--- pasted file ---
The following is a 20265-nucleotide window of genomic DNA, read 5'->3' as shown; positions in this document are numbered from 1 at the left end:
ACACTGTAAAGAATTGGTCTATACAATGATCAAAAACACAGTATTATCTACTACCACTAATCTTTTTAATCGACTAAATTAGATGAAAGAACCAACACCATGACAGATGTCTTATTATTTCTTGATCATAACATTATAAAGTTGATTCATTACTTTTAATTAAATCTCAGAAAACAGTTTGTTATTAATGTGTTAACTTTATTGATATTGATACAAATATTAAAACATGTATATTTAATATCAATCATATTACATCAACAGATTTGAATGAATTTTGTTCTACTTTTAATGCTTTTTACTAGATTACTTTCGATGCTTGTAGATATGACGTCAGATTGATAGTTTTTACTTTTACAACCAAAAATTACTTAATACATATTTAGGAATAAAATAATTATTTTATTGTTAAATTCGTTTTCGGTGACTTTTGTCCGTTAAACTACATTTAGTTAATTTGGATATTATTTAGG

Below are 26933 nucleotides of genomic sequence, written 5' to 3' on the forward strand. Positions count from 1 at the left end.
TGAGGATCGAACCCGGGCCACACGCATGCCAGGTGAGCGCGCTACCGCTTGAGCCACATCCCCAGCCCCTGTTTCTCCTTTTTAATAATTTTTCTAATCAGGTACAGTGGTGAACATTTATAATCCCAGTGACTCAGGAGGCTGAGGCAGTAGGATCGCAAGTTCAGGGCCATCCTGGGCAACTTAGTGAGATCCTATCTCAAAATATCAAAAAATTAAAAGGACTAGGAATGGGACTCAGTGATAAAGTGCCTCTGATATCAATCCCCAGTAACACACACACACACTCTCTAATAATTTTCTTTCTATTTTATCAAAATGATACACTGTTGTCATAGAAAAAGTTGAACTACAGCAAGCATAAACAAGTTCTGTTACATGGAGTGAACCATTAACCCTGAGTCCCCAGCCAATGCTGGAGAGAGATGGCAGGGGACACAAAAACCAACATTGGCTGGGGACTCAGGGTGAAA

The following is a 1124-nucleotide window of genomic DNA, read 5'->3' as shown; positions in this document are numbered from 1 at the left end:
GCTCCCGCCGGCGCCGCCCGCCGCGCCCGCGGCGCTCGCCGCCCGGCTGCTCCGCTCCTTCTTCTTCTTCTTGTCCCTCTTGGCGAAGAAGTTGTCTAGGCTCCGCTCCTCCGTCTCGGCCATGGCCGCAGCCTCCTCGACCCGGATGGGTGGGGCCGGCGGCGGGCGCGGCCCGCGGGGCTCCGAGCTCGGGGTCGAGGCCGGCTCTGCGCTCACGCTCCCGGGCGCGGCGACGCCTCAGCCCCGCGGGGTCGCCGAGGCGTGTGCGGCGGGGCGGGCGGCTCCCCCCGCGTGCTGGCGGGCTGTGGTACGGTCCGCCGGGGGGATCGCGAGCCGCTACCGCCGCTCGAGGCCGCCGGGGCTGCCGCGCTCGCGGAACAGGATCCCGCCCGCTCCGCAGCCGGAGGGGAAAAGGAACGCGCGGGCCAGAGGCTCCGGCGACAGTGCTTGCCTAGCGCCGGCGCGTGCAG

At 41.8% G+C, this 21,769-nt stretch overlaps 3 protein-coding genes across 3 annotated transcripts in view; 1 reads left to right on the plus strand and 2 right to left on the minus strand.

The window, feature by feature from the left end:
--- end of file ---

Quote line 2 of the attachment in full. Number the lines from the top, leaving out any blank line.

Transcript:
ACACTGTAAAGAATTGGTCTATACAATGATCAAAAACACAGTATTATCTACTACCACTAATCTTTTTAATCGACTAAATTAGATGAAAGAACCAACACCATGACAGATGTCTTATTATTTCTTGATCATAACATTATAAAGTTGATTCATTACTTTTAATTAAATCTCAGAAAACAGTTTGTTATTAATGTGTTAACTTTATTGATATTGATACAAATATTAAAACATGTATATTTAATATCAATCATATTACATCAACAGATTTGAATGAATTTTGTTCTACTTTTAATGCTTTTTACTAGATTACTTTCGATGCTTGTAGATATGACGTCAGATTGATAGTTTTTACTTTTACAACCAAAAATTACTTAATACATATTTAGGAATAAAATAATTATTTTATTGTTAAATTCGTTTTCGGTGACTTTTGTCCGTTAAACTACATTTAGTTAATTTGGATATTATTTAGG